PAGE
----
Hello everyone! I am finally getting around to sharing my detailed NCLEX study tips. I took my NCLEX and passed in the minimum 60 questions (due to COVID). I wanted to make sure to share some tips I picked up when studying along the way. I hope these help!
THE GRAND FINALE
It is finally here. You have successfully completed all of your nurses courses whether that took you two years, four years or longer. You worked hard to get to the point and can almost taste being a nurse, but there is one thing in your way: The NCLEX. Don’t fret! I have some tips to help guide your studying. These are all things I did!
1. KNOW THE EXAM.
When you were in school you made an effort to know what content would be on your exams. The NCLEX will be no different, but it will be… See, everyone’s NCLEX is completely different. For example, one of my classmates received a ton of Pharm questions, whereas I had a lot of Leadership and Peds (development). This presents a challenge as you may feel pressure to study everything. You CAN review everything, just be realistic with your time…
Keep in mind, the NCLEX does not categorize questions based on speciality that Fundamentals, Med/Surg, etc. Instead, things are divided in subthemes like Safety & Infection Control, Management, Physiologic Adaptations, etc. Don’t let that confuse you, still study by the specialty individual practice questions you do will fall under those smaller categories no matter the specialty.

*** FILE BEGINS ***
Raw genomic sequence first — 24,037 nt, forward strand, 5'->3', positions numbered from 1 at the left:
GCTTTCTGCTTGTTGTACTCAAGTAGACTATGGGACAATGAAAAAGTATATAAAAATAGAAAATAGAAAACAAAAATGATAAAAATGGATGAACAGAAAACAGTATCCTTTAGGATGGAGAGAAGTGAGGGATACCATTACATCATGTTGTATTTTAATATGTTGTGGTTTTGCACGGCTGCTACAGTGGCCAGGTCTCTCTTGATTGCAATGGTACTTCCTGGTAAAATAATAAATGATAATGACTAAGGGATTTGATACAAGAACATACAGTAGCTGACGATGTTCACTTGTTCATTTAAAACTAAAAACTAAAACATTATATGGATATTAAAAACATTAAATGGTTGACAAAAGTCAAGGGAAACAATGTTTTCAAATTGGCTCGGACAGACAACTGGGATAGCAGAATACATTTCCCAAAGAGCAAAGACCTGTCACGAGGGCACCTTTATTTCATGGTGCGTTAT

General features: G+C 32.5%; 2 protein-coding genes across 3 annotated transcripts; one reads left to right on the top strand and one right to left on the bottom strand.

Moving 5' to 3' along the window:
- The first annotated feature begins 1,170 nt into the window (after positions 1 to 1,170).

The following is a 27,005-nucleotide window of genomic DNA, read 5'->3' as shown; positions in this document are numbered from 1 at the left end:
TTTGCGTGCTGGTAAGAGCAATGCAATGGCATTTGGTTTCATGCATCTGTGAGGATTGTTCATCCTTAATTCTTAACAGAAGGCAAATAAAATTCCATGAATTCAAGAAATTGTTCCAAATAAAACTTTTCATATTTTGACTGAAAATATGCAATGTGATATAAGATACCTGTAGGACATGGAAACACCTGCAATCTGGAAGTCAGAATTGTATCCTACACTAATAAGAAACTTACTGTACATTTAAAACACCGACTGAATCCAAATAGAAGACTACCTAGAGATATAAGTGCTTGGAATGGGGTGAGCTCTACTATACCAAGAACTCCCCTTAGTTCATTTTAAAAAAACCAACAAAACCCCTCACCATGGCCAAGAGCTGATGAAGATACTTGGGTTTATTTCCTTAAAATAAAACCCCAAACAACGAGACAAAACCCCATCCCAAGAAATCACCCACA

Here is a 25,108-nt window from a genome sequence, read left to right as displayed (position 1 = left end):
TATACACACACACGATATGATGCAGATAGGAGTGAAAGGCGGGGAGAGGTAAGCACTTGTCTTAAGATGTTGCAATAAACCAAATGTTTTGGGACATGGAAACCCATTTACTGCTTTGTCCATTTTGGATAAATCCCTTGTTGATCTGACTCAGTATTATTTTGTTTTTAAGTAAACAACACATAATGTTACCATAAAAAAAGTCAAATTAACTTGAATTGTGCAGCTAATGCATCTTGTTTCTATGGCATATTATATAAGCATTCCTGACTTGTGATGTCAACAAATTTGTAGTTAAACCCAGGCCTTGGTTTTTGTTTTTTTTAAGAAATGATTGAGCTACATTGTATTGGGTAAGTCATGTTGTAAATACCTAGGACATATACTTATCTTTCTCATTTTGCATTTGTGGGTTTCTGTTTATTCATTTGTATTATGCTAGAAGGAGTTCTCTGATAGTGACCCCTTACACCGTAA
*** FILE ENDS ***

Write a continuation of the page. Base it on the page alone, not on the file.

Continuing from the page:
2. STICK TO A SCHEDULE
The FIRST thing I did when preparing to study for boards was create a schedule. I literally printed out a blank calendar template and penciled in a study plan based on the testing date I had selected. Now, this actually changed and I will explain why.
My original study plan which you can find here was spread out between about four weeks. You can see that in this picture. I orginally signed up for a testing date in Texas (thanks COVID), but was able to snag an earlier date in my home city. Don’t lose hope if you are in that situation check the Pearson site everyday and you might find an earlier date closer to you. Pearson seems to release a few dates little by little, so if you want to move the test earlier you can always do that.
3. START WITH YOUR WEAKPOINTS.
This is something I always did even back in high school when studying for AP course exams and into prerequisites and nursing school. When studying for the NCLEX you can see I started of my studying for Pharmacology, Maternal/Newborn and Children’s as these were my weakest performing subjects during the program. If you don’t know your weakpoints yet, I suggest taking an NCLEX predictor of some sort that will break down your results for you.
In my case, my program used ATI. Our Senior Practicium was pretty much intense NCLEX review so I really had a chance to get familiar with my weakpoints. Start off with these in the beginning of your sutdying because your mind will be “fresh” and you will be suprised at how much you retain.
4. USE STUDY TOOLS.
After creating my study plan, I made sure to figure out which tools I would be using to study. Here is everything I used in some way or another: